Finally, we partnered with a well-respected private school in the community to develop a new teacher apprenticeship program. This semester-long internship requires college students to work closely with experienced classroom educators to learn the craft of teaching.

As the semester moves along, the apprentices gradually increase their responsibility—from observation to lead teaching—as the master teachers deem appropriate. We concluded that school personnel (i.e., administrators and teachers) were in a much better position to make decisions about the apprentices’ progress and level of responsibility, and therefore we shifted most of the day-to-day responsibilities of the apprenticeship to the school.

The standard teacher preparation program requires the student to dedicate an entire semester (and sometimes two semesters) exclusively to the student-teaching experience, but Hillsdale offers both part-time and full-time placements depending on how much time students have in their schedules.  Most of our students choose a part-time (about 10 hours a week) apprenticeship so that they can continue to take a full load of classes.

Unlike most teacher education programs, which see themselves as gatekeepers to the teaching profession, Hillsdale sees itself as offering advice and supplementary services for students who want to pursue teaching. Our education faculty is available to advise students on what opportunities are available for students who want to teach.

Fully informed about the wide variety of options, Hillsdale students are free to choose which opportunities—including education courses—they think they will need if they want to teach. Some of our graduates find teaching positions at private and charter schools without having a single education course on their transcript, although we have heard from graduates (and their employers) that the revised curriculum is worth the time and effort.

Many private or charter schools have hired our smart, dedicated, well-prepared graduates. Leaders from these schools have often found the standard ed school certification to be a poor indicator of teacher quality. Because they are free to hire the most talented applicants available, regardless of certification status, they have flocked to Hillsdale for teacher candidates.

Since 2009, Hillsdale College has hosted a job fair for schools that are interested in hiring Hillsdale graduates. In 2012, the job fair drew representatives from 30 schools in states as far away as Oregon, Arizona, Colorado, Texas, Pennsylvania, Massachusetts, and North Carolina.

The impact of the changes we have made has been very encouraging, both to the department and the college as a whole. As the department changed its focus and increased the academic rigor of its coursework, we have seen more academically gifted students taking education classes and pursuing careers in teaching. No longer are education classes viewed as trivial “hoops” through which future teachers must jump. Students now see these courses—especially the teacher apprenticeship—as pivotal to their future success.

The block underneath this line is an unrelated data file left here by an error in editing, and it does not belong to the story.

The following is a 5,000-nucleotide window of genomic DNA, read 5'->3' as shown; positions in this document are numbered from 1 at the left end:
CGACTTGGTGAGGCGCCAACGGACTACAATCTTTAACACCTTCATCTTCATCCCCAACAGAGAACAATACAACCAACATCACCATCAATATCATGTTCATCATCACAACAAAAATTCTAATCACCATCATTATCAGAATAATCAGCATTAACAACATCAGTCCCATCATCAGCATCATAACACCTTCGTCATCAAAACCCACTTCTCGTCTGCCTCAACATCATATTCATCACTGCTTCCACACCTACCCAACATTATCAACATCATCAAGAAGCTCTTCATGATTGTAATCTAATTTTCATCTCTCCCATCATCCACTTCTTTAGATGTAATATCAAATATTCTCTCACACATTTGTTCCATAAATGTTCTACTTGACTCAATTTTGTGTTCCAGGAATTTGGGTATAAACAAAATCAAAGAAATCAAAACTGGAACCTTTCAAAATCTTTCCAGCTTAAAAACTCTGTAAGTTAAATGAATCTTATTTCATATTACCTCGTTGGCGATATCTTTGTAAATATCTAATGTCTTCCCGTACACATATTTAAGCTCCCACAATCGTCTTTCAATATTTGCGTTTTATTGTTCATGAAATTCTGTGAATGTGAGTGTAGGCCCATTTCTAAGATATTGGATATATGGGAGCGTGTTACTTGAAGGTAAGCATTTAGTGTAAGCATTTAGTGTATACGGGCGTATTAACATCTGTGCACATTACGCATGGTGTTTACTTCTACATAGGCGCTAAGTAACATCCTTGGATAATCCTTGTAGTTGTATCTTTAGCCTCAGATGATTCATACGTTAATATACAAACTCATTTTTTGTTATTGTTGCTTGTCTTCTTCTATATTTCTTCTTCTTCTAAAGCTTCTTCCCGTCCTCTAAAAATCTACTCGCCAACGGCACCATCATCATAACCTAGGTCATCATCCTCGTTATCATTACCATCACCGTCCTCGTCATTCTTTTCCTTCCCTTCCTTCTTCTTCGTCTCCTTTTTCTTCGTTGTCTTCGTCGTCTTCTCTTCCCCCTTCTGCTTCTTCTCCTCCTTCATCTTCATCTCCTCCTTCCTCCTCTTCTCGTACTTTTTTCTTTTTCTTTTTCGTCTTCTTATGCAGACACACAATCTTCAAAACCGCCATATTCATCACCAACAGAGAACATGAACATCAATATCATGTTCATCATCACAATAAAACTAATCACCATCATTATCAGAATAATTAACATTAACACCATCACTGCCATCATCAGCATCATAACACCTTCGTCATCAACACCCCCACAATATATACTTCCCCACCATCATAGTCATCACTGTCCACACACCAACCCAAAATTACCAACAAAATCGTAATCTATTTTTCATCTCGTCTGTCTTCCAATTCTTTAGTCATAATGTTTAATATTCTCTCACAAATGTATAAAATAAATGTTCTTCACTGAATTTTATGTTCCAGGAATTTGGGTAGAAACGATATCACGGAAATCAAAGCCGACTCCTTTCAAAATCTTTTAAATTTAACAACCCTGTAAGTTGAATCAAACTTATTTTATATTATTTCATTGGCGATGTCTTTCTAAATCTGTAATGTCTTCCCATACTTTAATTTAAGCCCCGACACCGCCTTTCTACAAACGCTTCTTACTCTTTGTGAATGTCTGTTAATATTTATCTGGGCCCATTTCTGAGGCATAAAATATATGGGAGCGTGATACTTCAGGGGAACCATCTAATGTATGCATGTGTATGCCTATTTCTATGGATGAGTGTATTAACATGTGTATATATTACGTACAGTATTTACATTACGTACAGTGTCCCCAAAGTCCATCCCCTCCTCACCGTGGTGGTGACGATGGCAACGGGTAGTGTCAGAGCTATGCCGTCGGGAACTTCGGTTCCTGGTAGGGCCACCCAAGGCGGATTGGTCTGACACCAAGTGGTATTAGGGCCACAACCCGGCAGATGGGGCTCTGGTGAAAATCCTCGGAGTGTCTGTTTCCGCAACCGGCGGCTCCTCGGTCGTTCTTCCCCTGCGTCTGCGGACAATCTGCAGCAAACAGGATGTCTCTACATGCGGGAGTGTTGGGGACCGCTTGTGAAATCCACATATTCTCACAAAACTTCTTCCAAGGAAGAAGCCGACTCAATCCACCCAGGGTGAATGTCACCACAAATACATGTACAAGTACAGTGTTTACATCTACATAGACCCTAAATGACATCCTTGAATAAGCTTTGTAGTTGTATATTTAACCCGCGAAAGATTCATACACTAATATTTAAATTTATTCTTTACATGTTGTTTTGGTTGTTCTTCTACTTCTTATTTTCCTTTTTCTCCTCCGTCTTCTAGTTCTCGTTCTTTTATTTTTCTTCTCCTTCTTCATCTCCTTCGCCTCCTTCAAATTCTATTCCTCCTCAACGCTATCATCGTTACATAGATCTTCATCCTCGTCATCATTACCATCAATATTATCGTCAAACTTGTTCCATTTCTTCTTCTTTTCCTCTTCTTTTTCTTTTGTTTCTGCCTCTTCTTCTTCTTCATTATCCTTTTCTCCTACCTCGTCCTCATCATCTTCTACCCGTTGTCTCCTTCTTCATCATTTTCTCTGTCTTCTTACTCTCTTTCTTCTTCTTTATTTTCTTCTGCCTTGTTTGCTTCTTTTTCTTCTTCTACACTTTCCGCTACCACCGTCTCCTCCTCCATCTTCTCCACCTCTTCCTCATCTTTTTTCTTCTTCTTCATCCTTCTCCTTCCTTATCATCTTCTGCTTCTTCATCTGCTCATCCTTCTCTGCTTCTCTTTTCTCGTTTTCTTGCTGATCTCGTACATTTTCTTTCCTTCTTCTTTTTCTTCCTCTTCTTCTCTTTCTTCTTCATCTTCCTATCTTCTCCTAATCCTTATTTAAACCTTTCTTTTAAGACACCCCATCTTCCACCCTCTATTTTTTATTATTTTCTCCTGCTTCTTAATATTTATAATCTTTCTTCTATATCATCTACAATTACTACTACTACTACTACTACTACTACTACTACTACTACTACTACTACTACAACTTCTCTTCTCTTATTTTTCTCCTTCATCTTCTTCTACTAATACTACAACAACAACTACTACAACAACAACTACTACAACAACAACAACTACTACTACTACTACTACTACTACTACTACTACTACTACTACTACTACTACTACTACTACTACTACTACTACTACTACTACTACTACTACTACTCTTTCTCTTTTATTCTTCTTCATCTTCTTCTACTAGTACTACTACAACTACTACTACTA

“Studies” Departments Suffer a Loss

Perhaps I’m reading too much into this, but I think something remarkable occurred at UCLA last week.   By a vote of 56%-44%—almost double the margin of Scott Walker’s recent recall-election victory—the UCLA faculty rejected a proposed “Community and Conflict in the Modern World” general-education requirement. 

The proposal would have required each UCLA student to take a class that examines “community and conflict.”  Although the proposal did not precisely define “community and conflict,” it listed a set of sample courses that would satisfy the requirement.   Approximately half of those courses were taught by one of the “studies” departments—e.g. African American Studies, Chicano Studies, Asian American Studies, Labor and Workplace Studies, American Indian Studies, etc.  Almost all of the remaining half would naturally fit in one of the “studies” departments.

I was shocked by the vote.  I’d estimate that out of approximately 4,000 faculty members at UCLA, only about 40 have right-of-center political views.  And of those 40, approximately three-quarters aren’t true conservatives—instead they’re libertarians or right-leaning moderates.  I know of only five UCLA professors who at least occasionally call themselves conservative, consistently vote for Republicans, and are willing to admit that publicly.

Given the above facts and the 56-44 vote, it necessarily follows that a large fraction of liberal professors voted against the “community and conflict” requirement.

The same attitudes were true of UCLA students.  Based on some informal polls I’ve conducted, approximately 80% of UCLA students preferred Obama over McCain in the last presidential election.  Despite the overwhelmingly liberal ideology among UCLA students, only 45% said that they were disappointed that the proposal failed. (Another 6% said that UCLA needs a diversity-related requirement but opposed the current proposal.  This poll is ongoing – I am using numbers that the web site listed at approximately 8:00am on June 10.)